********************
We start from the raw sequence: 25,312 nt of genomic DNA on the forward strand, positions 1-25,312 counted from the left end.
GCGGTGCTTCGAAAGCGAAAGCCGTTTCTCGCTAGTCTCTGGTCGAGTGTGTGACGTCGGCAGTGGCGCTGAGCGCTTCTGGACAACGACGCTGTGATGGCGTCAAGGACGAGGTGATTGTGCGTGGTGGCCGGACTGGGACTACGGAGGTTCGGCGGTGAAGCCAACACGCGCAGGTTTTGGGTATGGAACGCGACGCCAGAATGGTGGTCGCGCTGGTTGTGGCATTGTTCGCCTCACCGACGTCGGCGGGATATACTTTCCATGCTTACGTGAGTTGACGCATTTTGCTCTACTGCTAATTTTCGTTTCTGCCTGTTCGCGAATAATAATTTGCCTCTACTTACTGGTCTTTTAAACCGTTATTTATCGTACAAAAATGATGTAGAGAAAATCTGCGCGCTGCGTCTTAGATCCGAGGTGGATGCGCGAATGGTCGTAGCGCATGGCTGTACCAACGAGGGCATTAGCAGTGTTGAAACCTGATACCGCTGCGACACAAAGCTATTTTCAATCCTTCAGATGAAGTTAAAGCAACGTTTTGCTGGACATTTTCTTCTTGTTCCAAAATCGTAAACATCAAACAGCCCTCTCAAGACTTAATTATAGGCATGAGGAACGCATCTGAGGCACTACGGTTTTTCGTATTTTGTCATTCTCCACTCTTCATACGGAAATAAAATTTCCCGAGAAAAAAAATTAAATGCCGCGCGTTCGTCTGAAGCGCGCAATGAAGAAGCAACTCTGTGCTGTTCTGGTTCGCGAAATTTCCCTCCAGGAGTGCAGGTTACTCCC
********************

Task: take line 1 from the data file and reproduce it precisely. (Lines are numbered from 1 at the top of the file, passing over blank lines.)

We start from the raw sequence: 25,312 nt of genomic DNA on the forward strand, positions 1-25,312 counted from the left end.